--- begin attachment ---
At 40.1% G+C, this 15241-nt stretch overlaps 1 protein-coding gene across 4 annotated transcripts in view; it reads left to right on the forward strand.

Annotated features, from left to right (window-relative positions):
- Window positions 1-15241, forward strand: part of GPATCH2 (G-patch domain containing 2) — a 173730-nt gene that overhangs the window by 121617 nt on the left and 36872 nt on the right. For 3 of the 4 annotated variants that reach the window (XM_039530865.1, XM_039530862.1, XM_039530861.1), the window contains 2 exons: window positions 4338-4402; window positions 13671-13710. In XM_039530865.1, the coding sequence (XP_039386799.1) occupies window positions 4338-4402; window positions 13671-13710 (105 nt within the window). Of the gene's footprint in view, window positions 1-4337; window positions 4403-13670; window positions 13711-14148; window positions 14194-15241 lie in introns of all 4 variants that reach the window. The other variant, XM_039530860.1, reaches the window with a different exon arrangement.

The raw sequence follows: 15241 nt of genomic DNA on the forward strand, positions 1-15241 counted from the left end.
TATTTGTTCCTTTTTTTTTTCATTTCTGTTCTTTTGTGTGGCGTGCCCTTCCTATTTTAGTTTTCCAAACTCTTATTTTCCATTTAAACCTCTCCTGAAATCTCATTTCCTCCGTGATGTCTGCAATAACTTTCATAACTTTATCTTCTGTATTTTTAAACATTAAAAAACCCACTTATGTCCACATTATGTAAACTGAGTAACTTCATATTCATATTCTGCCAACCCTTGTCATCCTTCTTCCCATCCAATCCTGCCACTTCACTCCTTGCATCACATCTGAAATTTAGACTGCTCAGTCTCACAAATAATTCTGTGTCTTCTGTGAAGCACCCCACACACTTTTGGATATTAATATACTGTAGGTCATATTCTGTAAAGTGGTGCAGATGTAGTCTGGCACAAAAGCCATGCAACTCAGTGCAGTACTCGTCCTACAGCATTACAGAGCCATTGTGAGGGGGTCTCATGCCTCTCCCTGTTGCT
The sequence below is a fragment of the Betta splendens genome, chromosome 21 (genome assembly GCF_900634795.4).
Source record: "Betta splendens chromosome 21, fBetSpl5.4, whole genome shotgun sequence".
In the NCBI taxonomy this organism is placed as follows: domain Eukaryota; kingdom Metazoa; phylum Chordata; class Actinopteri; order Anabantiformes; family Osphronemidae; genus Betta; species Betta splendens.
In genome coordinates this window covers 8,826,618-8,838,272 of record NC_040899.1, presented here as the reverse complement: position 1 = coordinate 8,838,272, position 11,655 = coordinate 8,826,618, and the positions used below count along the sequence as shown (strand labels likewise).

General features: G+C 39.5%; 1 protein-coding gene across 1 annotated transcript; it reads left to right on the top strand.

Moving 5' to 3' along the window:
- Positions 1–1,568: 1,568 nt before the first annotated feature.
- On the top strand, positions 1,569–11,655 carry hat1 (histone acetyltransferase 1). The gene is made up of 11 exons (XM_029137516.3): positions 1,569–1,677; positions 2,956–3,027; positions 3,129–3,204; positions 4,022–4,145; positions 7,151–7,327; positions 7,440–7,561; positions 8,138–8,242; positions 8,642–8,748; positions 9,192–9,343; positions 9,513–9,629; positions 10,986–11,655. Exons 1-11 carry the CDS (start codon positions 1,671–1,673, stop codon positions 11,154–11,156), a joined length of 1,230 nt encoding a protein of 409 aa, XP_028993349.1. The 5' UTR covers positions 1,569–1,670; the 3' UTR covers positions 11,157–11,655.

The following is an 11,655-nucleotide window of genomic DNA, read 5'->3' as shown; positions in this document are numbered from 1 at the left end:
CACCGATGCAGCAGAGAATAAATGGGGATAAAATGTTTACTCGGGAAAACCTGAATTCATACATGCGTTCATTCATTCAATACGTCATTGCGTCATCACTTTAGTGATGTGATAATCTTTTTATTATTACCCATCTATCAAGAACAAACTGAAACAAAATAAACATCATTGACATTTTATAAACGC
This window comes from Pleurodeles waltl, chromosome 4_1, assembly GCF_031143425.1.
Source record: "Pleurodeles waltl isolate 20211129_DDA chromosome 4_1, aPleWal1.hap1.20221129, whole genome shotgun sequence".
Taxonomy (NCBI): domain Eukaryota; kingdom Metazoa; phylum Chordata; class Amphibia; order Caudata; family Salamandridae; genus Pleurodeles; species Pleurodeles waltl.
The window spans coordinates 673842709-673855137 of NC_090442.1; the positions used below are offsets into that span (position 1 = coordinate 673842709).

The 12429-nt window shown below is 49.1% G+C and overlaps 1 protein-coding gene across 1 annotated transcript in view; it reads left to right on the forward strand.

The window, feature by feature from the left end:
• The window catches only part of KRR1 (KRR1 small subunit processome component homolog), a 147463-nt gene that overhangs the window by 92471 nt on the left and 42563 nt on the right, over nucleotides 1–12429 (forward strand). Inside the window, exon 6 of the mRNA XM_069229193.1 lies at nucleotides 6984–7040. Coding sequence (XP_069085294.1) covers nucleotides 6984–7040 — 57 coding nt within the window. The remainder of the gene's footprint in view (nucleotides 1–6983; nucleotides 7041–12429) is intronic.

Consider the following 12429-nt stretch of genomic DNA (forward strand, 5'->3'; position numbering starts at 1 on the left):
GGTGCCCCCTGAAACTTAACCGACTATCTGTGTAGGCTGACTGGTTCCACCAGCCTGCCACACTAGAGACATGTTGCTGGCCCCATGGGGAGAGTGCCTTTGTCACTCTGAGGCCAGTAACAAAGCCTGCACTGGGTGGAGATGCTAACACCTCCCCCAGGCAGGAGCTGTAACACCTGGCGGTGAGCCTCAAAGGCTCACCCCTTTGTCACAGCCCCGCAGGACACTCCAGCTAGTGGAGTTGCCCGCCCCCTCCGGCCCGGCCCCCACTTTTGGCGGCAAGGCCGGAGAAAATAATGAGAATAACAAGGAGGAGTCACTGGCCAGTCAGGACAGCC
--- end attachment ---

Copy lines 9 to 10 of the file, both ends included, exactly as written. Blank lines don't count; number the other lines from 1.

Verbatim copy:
In genome coordinates this window covers 8,826,618-8,838,272 of record NC_040899.1, presented here as the reverse complement: position 1 = coordinate 8,838,272, position 11,655 = coordinate 8,826,618, and the positions used below count along the sequence as shown (strand labels likewise).

General features: G+C 39.5%; 1 protein-coding gene across 1 annotated transcript; it reads left to right on the top strand.